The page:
Getting the Most Out of Your Tax


By Michael Beresford

A lot of property investors ask us about the best way to maximise their tax benefits. In terms of what you can claim, the best person to talk to is your accountant but as a general rule, every expense associated with an investment property is tax deductable. This excludes stamp duty and legal costs paid when purchasing the property. So your conveyancer’s fee wouldn’t be tax deductable.

Now, we all pay a lot of tax and want to get as much of it back in our pockets as possible; there are two key ways to do it. The first is through depreciation. We’ve all heard the old line that a car loses $5000 in value the moment it is driven out of the showroom, which isn’t exactly correct but the point is that assets drop in value over time and houses aren’t any different. That drop in value over time is what we call depreciation.

If you spend $450,000 on a property which was built before July 1985, you won’t receive any of the tax benefits associated with depreciation. However, if you buy a brand new property for the same amount, your depreciation in going to be about $10,000 in the first year and then it will drop slightly over time.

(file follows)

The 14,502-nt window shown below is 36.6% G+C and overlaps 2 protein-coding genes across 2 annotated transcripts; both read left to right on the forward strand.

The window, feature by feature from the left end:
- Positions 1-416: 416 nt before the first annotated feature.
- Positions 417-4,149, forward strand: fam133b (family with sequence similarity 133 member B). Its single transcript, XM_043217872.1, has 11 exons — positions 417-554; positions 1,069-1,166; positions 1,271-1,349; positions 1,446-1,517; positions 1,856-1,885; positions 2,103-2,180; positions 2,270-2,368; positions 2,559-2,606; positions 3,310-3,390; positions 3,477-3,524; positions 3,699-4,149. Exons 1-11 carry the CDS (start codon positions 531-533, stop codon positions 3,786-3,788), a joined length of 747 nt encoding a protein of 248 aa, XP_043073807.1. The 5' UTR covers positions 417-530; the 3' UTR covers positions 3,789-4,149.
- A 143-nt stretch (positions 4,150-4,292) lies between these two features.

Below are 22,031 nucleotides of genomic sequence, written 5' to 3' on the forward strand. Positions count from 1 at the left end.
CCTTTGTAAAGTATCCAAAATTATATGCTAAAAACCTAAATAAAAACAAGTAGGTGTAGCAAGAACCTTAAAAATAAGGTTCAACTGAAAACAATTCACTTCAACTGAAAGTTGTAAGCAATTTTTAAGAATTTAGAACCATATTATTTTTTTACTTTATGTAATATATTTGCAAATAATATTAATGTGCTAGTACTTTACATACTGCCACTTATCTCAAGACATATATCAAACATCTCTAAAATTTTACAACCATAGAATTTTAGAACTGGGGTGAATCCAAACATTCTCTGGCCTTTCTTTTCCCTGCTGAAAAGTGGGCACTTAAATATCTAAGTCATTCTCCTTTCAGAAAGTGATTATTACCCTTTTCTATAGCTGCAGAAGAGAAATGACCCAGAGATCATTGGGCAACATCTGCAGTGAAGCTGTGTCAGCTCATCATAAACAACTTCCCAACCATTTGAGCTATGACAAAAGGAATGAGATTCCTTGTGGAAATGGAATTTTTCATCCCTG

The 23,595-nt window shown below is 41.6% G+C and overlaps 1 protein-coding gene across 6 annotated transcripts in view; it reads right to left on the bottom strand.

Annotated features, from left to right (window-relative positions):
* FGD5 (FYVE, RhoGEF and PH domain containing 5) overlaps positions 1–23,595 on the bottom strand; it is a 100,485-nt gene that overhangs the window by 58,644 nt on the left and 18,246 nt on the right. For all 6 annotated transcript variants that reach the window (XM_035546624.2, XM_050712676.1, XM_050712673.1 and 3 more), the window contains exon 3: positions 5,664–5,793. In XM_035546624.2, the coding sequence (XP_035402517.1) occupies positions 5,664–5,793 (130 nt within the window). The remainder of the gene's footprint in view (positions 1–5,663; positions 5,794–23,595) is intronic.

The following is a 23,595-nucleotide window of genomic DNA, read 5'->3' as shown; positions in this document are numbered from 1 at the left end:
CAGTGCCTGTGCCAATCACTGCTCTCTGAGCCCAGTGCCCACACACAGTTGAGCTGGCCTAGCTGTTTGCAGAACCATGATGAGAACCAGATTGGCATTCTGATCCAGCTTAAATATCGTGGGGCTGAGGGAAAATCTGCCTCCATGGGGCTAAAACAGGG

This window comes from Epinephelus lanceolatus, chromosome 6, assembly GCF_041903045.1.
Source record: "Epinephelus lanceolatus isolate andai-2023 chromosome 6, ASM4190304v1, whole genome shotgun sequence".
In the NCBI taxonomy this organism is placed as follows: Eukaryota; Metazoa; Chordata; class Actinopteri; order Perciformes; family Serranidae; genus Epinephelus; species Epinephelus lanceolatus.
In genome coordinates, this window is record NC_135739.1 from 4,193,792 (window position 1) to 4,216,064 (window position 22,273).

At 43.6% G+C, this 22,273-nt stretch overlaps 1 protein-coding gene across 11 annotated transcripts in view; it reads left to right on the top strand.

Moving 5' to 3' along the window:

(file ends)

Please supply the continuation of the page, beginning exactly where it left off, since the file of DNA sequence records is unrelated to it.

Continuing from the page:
Let’s say you earn $80,000 a year and pay a 30 per cent marginal tax rate. Buying a new property could see an extra $3000 a year in your back pocket, in terms of tax benefit. This equates to $60 a week which, if you choose the right kind of property, is all it will cost you to hold another property! If you can hold a second property with the same net cash flow, then your wealth creation’s really going places.

Most people are unaware of a really great tool which allows you to have your tax benefit fed to you throughout the year. It is called a tax variation form or a PAYG withholding form. Let’s say each year you received $12,000 tax back for costs associated with your property portfolio. The traditional way of claiming this is in a lump sum from the ATO, once your tax return’s done.

A far better way of doing it is with a tax variation form. It is very easy for you or your accountant to set up. Your payroll department will be notified of the new tax rate. Let’s keep it simple and say you were paid on a monthly basis. The $12,000 tax benefit would be apportioned into an extra $1000 in your pocket each month.

So you can get back the overall holding costs associated with your property, maximise your return and should have cash flow left over for more properties or a better lifestyle.

So buy new to maximise depreciation and get your tax variation form in place, so you can get that money back throughout the year.

Hopefully this blog has helped give you clarity, however if you’d like to take a more in depth look at your situation, don’t hesitate to get in contact with the team, via the contact button below.

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